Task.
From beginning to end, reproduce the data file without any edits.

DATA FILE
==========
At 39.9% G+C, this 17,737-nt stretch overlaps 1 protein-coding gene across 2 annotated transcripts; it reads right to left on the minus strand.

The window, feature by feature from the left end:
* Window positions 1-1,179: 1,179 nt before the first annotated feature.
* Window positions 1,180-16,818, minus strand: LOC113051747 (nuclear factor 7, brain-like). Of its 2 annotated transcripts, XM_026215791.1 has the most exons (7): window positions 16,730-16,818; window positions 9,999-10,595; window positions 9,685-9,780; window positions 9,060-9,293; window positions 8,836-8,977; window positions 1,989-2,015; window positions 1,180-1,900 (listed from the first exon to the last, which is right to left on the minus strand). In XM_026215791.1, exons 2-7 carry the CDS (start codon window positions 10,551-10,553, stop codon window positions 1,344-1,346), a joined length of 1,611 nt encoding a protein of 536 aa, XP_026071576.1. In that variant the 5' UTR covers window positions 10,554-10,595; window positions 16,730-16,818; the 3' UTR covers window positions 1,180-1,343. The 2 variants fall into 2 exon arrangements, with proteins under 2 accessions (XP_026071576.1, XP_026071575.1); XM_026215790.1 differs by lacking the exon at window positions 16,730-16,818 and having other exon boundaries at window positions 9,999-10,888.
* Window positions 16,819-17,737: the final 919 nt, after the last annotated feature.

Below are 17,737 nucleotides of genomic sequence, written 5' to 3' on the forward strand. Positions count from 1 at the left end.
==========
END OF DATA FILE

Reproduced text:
At 39.9% G+C, this 17,737-nt stretch overlaps 1 protein-coding gene across 2 annotated transcripts; it reads right to left on the minus strand.

The window, feature by feature from the left end:
* Window positions 1-1,179: 1,179 nt before the first annotated feature.
* Window positions 1,180-16,818, minus strand: LOC113051747 (nuclear factor 7, brain-like). Of its 2 annotated transcripts, XM_026215791.1 has the most exons (7): window positions 16,730-16,818; window positions 9,999-10,595; window positions 9,685-9,780; window positions 9,060-9,293; window positions 8,836-8,977; window positions 1,989-2,015; window positions 1,180-1,900 (listed from the first exon to the last, which is right to left on the minus strand). In XM_026215791.1, exons 2-7 carry the CDS (start codon window positions 10,551-10,553, stop codon window positions 1,344-1,346), a joined length of 1,611 nt encoding a protein of 536 aa, XP_026071576.1. In that variant the 5' UTR covers window positions 10,554-10,595; window positions 16,730-16,818; the 3' UTR covers window positions 1,180-1,343. The 2 variants fall into 2 exon arrangements, with proteins under 2 accessions (XP_026071576.1, XP_026071575.1); XM_026215790.1 differs by lacking the exon at window positions 16,730-16,818 and having other exon boundaries at window positions 9,999-10,888.
* Window positions 16,819-17,737: the final 919 nt, after the last annotated feature.

Below are 17,737 nucleotides of genomic sequence, written 5' to 3' on the forward strand. Positions count from 1 at the left end.